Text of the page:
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Residential Pest Control – Bats
Get Rid of Bats.
A Bat Problem in Your Home?
Most people associate bats with sucking blood. While some do suck blood, the more dangerous aspect to humans is their feces and bites. If you have a bat infestation, you need to learn a little more about the type of bat you have and then learn how to get rid of it. Once you get the bats out of your home, you need to work then to prevent them from getting back in.
How To Prevent Bats from Getting Into Your Home?
Most bats that get onto homes are just looking for a place to stay during the day. They do not like light and prefer the dark, coolness of an attic. They usually leave at night to hunt for food.
The only real way to keep bats out of your home is to ensure they can not get in. You should check your roof area for holes or spaces where they could get in and seal them off. Also check your chimney to make sure it has no holes or openings and that your chimney trap is working properly. You can seal the holes with the material of your choice. Bats can not chew through materials to get in. Before sealing, you should ensure all the bats inside have left. The best time is at night when they will leave to hunt. Bats do not like fiberglass insulation, so if you do not have any installed in your attic, you may consider doing so if bats are a huge problem. You can also leave on the lights or use a fan in the area as this will deter bats also. Some bird repellents will also work to keep bats away when it is applied to the area around entrances.
While bats can be harmful, they generally only create a nuisance. They are quite helpful because they eat other pests that you may not want in your home. If you have bat problems, you may want to call a professional who can help you best deal with your situation.
The chances are that you do not have ‘bats in your belfry’ as the saying goes, but you may have bats in your home! They love hanging around in attics, unfinished upper floors, closets, and behind draperies. There are a number of types of bats.
If it has taken you a while to figure out that you have a bat living with you, you may, in fact, have more than one bat living in your home. If you see the bat and lose track of it, don’t assume it somehow got out of the house. Check behind curtains and anything hanging on the walls. Bats can squeeze into very tight spaces. Look on the floor underneath furniture and tables. NEVER put your hand into a space to check for the bat. You do not want to risk being bitten! It is important to know that, while most bats do NOT have rabies, about 1% DO have rabies. So you must be very careful in trapping and removing the bat(s). If you have a pet, your pet is likely to find the bat before you find it, so you should of course be sure that your pets are all vaccinated against rabies (even if they NEVER go outside).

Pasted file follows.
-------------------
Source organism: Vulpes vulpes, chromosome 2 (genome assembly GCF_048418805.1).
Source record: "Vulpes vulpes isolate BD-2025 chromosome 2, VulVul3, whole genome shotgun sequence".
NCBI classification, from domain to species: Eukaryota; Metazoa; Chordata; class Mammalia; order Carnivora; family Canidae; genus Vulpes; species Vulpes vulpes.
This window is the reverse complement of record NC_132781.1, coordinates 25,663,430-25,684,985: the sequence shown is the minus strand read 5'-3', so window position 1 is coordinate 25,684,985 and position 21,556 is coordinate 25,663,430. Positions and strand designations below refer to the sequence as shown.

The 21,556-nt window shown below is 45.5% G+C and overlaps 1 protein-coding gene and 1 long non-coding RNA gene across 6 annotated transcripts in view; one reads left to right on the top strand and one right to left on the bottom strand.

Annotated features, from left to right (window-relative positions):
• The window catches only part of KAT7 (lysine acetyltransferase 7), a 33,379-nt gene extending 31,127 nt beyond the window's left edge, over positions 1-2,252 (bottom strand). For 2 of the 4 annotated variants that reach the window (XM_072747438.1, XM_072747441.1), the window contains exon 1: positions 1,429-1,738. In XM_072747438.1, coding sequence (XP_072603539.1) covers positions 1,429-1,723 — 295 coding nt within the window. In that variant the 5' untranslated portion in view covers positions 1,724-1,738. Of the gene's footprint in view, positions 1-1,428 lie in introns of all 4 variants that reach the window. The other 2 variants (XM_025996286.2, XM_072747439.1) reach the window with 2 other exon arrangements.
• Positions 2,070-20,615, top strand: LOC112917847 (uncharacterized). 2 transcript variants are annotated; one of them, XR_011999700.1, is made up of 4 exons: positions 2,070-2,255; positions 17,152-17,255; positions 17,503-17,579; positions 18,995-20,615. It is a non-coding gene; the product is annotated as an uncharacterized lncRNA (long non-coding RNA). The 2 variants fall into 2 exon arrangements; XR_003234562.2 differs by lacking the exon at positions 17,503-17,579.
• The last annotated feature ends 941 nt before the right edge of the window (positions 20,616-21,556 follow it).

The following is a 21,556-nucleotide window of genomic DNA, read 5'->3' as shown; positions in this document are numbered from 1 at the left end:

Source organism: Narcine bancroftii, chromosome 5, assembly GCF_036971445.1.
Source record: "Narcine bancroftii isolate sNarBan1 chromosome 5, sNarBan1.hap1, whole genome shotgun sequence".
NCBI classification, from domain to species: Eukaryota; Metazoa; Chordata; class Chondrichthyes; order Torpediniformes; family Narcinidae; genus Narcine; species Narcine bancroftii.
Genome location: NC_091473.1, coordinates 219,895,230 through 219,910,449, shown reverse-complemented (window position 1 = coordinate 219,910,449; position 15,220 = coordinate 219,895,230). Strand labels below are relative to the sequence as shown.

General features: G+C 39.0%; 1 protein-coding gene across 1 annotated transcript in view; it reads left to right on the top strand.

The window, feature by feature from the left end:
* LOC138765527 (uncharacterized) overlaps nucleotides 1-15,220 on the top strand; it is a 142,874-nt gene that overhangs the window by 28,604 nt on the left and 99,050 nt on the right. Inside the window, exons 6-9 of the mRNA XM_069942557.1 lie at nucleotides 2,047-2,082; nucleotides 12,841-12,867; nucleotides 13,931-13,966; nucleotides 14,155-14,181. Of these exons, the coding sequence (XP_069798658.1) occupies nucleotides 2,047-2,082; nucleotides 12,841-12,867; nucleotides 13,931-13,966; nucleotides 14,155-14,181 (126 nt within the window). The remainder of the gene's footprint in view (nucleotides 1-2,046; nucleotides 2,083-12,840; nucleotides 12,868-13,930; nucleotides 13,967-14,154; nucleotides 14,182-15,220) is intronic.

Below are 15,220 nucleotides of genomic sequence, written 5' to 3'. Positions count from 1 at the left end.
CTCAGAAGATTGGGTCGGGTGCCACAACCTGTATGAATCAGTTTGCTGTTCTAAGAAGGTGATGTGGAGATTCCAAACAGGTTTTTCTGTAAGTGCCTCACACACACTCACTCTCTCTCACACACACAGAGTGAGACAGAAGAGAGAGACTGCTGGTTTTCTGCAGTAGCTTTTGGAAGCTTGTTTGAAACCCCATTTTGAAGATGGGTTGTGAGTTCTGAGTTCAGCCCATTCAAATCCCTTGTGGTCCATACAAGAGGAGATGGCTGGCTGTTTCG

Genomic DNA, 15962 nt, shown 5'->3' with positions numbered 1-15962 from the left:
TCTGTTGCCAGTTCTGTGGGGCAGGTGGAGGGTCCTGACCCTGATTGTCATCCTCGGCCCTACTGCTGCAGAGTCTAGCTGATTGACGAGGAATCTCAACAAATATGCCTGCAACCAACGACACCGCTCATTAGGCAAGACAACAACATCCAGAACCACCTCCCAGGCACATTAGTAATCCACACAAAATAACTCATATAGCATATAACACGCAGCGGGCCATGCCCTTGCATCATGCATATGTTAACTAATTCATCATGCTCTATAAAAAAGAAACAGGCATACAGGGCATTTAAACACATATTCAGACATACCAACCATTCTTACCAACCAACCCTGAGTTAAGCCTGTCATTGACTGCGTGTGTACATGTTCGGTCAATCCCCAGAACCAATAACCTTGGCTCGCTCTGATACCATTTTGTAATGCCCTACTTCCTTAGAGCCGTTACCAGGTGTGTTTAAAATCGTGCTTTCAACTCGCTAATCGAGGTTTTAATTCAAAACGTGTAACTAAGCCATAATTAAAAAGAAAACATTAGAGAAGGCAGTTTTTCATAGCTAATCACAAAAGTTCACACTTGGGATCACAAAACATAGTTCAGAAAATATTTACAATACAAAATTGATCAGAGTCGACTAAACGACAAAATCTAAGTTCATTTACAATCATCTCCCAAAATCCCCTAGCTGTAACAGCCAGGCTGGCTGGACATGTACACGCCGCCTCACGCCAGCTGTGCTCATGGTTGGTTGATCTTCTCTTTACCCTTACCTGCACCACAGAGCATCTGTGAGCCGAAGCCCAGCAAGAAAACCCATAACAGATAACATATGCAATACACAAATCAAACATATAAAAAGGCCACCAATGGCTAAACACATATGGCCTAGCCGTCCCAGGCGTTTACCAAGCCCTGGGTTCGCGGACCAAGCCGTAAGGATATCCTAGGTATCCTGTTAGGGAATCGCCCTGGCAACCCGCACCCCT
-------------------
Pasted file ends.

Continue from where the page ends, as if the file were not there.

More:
What to Do When a Bat Flies Around in Your Home!
If a bat is flying around your house, you should REMAIN CALM. You do not have to run out of the room. If you are not trying to attack or grab the bat, it may swoop and swirl around you if you stand in the middle of the room – so DON’T. Go stand in a corner, or walk calmly to the door and stand in the doorway with the door open slightly to watch the bat’s motion, so you will see where it goes to hide.
Once you know where the bat is hiding, you can strategically work to get the bat into as small an area as possible (near a door or window) and then open that door or window so the bat can fly outside. It may take as long as 15-20 minutes for the bat to come out of hiding and use the exit you have provided. The smaller area to which the bat is confined, the more likely it will immediately take the exit you have provided.
It may fly around the room for a while to use its orientation senses, and then, when it senses an opening and fresh air, it will leave the premises.
If the bat lands and you feel up to the challenge, you can use a large plastic or glass container to trap the bat. Wear a pair of very thick leather gloves to ensure you will not be bitten. Slowly put the container over the bat, then slide a very thin piece of cardboard or a stiff piece of construction paper underneath the opening to the jar or container to trap the bat inside. Carry the container outside, and well away from the house, and place the container up against a tree. Remove the cardboard or paper and allow the bat to attach to the tree before you slide the container away. Then step well away from the container and let the bat go free. It will probably stay attached to the tree for several minutes while it orients itself to its new surroundings. If you do not feel up to the challenge of trapping the bat yourself, confine the bat to a room or small area and call your local animal control office.
If you or anyone else in the house is bitten, do NOT release the bat. Instead, call animal control and have the bat tested for rabies. Take the injured person to the doctor for appropriate treatment. ALWAYS remember that any kind of wild animal damage control is risky and may pose a health threat. Follow state laws and do not kill or harm wild animals. If you are unable to handle the problem, call animal control. Do not take chances! The best way to repel and avoid bats in your home is to close off the openings they can use to gain access.
Repellants may have some limited effectiveness, but the long-term solution is prevention.